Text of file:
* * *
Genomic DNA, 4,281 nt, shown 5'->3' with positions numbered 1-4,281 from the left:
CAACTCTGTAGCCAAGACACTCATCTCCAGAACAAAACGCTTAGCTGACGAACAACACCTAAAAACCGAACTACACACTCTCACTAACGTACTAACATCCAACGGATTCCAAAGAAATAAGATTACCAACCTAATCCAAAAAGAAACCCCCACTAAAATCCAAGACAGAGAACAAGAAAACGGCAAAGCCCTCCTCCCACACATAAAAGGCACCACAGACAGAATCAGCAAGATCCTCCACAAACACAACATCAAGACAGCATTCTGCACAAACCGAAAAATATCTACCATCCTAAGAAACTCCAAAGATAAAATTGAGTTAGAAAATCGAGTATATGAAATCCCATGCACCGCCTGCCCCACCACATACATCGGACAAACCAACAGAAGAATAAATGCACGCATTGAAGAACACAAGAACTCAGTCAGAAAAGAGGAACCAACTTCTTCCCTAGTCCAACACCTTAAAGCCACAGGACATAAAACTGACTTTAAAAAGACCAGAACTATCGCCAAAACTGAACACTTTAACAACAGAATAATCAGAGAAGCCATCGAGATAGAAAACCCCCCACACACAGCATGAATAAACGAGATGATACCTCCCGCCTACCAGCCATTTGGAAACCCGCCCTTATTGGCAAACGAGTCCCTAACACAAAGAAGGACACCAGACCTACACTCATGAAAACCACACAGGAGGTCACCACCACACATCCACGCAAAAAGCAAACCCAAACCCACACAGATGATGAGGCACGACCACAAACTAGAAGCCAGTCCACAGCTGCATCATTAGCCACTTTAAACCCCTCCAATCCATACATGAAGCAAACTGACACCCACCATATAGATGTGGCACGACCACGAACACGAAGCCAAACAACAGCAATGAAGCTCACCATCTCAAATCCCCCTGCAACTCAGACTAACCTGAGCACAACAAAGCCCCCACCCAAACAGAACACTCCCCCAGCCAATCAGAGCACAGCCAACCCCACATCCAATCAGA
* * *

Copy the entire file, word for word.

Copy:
Genomic DNA, 4,281 nt, shown 5'->3' with positions numbered 1-4,281 from the left:
CAACTCTGTAGCCAAGACACTCATCTCCAGAACAAAACGCTTAGCTGACGAACAACACCTAAAAACCGAACTACACACTCTCACTAACGTACTAACATCCAACGGATTCCAAAGAAATAAGATTACCAACCTAATCCAAAAAGAAACCCCCACTAAAATCCAAGACAGAGAACAAGAAAACGGCAAAGCCCTCCTCCCACACATAAAAGGCACCACAGACAGAATCAGCAAGATCCTCCACAAACACAACATCAAGACAGCATTCTGCACAAACCGAAAAATATCTACCATCCTAAGAAACTCCAAAGATAAAATTGAGTTAGAAAATCGAGTATATGAAATCCCATGCACCGCCTGCCCCACCACATACATCGGACAAACCAACAGAAGAATAAATGCACGCATTGAAGAACACAAGAACTCAGTCAGAAAAGAGGAACCAACTTCTTCCCTAGTCCAACACCTTAAAGCCACAGGACATAAAACTGACTTTAAAAAGACCAGAACTATCGCCAAAACTGAACACTTTAACAACAGAATAATCAGAGAAGCCATCGAGATAGAAAACCCCCCACACACAGCATGAATAAACGAGATGATACCTCCCGCCTACCAGCCATTTGGAAACCCGCCCTTATTGGCAAACGAGTCCCTAACACAAAGAAGGACACCAGACCTACACTCATGAAAACCACACAGGAGGTCACCACCACACATCCACGCAAAAAGCAAACCCAAACCCACACAGATGATGAGGCACGACCACAAACTAGAAGCCAGTCCACAGCTGCATCATTAGCCACTTTAAACCCCTCCAATCCATACATGAAGCAAACTGACACCCACCATATAGATGTGGCACGACCACGAACACGAAGCCAAACAACAGCAATGAAGCTCACCATCTCAAATCCCCCTGCAACTCAGACTAACCTGAGCACAACAAAGCCCCCACCCAAACAGAACACTCCCCCAGCCAATCAGAGCACAGCCAACCCCACATCCAATCAGA